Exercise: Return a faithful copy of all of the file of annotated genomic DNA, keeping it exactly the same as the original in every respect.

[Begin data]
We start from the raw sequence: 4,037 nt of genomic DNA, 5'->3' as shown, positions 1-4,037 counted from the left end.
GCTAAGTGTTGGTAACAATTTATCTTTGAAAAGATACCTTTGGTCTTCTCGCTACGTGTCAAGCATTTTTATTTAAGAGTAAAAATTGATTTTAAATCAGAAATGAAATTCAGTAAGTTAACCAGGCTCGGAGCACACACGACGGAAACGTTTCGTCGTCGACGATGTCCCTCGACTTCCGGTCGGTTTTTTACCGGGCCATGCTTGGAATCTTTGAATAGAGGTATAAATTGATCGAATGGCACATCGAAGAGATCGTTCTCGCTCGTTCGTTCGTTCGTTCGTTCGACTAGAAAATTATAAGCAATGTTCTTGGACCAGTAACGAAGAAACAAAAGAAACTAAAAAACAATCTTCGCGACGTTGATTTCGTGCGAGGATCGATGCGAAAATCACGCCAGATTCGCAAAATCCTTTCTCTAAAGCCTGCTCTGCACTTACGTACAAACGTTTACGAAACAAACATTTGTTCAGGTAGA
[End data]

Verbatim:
We start from the raw sequence: 4,037 nt of genomic DNA, 5'->3' as shown, positions 1-4,037 counted from the left end.
GCTAAGTGTTGGTAACAATTTATCTTTGAAAAGATACCTTTGGTCTTCTCGCTACGTGTCAAGCATTTTTATTTAAGAGTAAAAATTGATTTTAAATCAGAAATGAAATTCAGTAAGTTAACCAGGCTCGGAGCACACACGACGGAAACGTTTCGTCGTCGACGATGTCCCTCGACTTCCGGTCGGTTTTTTACCGGGCCATGCTTGGAATCTTTGAATAGAGGTATAAATTGATCGAATGGCACATCGAAGAGATCGTTCTCGCTCGTTCGTTCGTTCGTTCGTTCGACTAGAAAATTATAAGCAATGTTCTTGGACCAGTAACGAAGAAACAAAAGAAACTAAAAAACAATCTTCGCGACGTTGATTTCGTGCGAGGATCGATGCGAAAATCACGCCAGATTCGCAAAATCCTTTCTCTAAAGCCTGCTCTGCACTTACGTACAAACGTTTACGAAACAAACATTTGTTCAGGTAGA